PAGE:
Mapping through South Carolina: What maps did Sherman use? And were they good maps?

Several readers have asked about the base map used for the daily maps for the Savannah Campaign and now the South Carolina Campaign.  As a convention, I chose to use the area maps from the Atlas to Accompany the Official Records of the War of the Rebellion.  At one time, one could pick up the oversize re-printing of this work in exchange for three pictures of Ulysses S. Grant on rectangular paper.  Today, you can view high-definition scans of the original maps on the Library of Congress’ website.  For the phases of the march worked thus far, I’ve used the map from Plate CXLIV.  In the near future, I’ll move to the next plate, covering the upper half of South Carolina and into North Carolina… or switch to another version of the map that has  different tone background (sometimes the dark blue annotations blends in with the coastal swamps).

Aside from standardizing my map-sets, I chose these maps as they are a composite of those used during the marches.  And that opens a discussion of what maps were used during the march across South Carolina.  Before leaving Savannah, Major-General William T. Sherman tasked Colonel Orlando Poe to provide a set of maps for use in the forthcoming campaign.  Poe could not, of course, ride out an survey South Carolina.  For the most part, Poe had to rely upon a collection of previously published maps to create the desired product.  These maps varied in date of publication and reliability. As such, the lack of accurate, authoritative maps handicapped Federal movements.

A good example of this handicap is the placename I mentioned several times thus far while chronicling the march – Angley’s Post Office.  The label “Angley’s” appears on the Federal maps of the period, located near Jackson’s Branch (tributary to the Salkehatchie River), at a crossroads with forks leading to Buford’s Bridge and Rivers’ Bridge:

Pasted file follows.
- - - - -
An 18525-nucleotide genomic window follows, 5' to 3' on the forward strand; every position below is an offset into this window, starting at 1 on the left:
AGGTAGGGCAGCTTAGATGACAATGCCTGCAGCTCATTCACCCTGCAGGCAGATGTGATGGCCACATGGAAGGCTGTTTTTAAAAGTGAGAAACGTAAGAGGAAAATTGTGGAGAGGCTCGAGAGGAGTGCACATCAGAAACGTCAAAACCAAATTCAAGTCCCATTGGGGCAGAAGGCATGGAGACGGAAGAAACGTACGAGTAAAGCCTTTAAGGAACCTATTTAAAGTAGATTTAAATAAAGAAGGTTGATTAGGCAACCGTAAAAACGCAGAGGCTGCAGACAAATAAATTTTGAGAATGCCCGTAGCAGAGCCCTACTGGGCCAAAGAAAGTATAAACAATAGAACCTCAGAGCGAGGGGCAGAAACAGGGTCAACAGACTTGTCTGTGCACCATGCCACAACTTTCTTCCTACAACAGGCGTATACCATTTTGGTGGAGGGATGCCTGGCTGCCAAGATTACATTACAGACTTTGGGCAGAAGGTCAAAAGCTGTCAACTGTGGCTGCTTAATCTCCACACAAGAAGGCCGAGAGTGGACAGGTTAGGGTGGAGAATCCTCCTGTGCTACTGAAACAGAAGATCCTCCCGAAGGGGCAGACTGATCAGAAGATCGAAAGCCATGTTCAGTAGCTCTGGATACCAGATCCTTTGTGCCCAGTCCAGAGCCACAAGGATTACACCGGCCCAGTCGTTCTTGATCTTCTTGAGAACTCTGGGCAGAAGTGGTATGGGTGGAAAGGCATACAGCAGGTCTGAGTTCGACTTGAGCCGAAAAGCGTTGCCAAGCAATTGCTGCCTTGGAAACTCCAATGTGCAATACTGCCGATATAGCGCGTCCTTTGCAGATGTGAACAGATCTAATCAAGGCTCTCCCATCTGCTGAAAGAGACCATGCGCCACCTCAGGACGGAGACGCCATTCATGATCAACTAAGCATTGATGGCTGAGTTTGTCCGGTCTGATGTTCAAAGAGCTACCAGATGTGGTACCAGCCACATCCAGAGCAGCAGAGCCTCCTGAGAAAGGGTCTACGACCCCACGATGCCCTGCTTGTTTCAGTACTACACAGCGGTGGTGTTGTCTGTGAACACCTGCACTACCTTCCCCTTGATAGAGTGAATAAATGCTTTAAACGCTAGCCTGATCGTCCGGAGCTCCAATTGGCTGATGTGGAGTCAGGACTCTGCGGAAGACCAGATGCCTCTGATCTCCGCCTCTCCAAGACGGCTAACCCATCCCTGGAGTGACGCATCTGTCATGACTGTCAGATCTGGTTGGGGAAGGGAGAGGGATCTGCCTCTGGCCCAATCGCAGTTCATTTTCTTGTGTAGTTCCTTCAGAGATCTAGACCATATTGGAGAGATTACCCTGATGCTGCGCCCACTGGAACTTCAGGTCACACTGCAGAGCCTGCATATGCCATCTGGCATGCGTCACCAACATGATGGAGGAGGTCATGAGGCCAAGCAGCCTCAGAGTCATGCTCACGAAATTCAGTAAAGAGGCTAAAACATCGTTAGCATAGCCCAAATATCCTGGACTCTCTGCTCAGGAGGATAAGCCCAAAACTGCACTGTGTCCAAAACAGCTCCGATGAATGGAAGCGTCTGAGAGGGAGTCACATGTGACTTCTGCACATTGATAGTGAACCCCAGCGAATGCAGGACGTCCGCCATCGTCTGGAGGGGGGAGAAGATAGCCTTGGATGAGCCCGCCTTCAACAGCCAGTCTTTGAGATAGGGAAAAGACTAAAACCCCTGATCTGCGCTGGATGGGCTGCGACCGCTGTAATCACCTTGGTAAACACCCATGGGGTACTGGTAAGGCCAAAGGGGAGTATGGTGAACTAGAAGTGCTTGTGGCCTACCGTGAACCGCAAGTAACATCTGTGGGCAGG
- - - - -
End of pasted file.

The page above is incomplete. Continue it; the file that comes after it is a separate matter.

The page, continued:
With roads leading to those two vital crossing points, one can see why Angley’s would be an important place for the Federals in February 1865.  Trouble is, while that crossroad existed, Angley’s Post-Office did not.  Turning to a map of the Barnwell District from 1825, there was a property owned by John Rose at the crossroads:


The roads had changed a little since 1825.  So the map from that date was still useful. But was this one of the maps collected by Poe and used by Sherman?  I think so.  To the right side of the map is the legend:


You see this map came from a 1818 survey, updated in 1825.  But the inked annotation is what we need to focus on here – “Approved, Chas. R. Suter, 1st Lt., U.S. Engrs., Chf. Engr., D.S.”  I’ve mentioned  Charles Suter before, but as a Captain and Chief Engineer of the Department of the South (thus the “D.S.”). Suter received his brevet to Captain in the summer of 1863 and full promotion in the spring of 1864.  So Suter was at Hilton Head when Poe was looking for maps to use.  But while this seems to fix the date Suter came in possession of the map at sometime prior to July 1863, it does not directly link the map to Sherman.  Those of you examining the details of the map likely noticed in the lower right corner is another annotation – “Sherman #130.”  Other South Carolina “District” (before they were county) maps in the Library of Congress Collection carry similar annotations from Suter and with a “Sherman” number.  While the catalog entry does not state so, I believe these maps are from Sherman’s papers.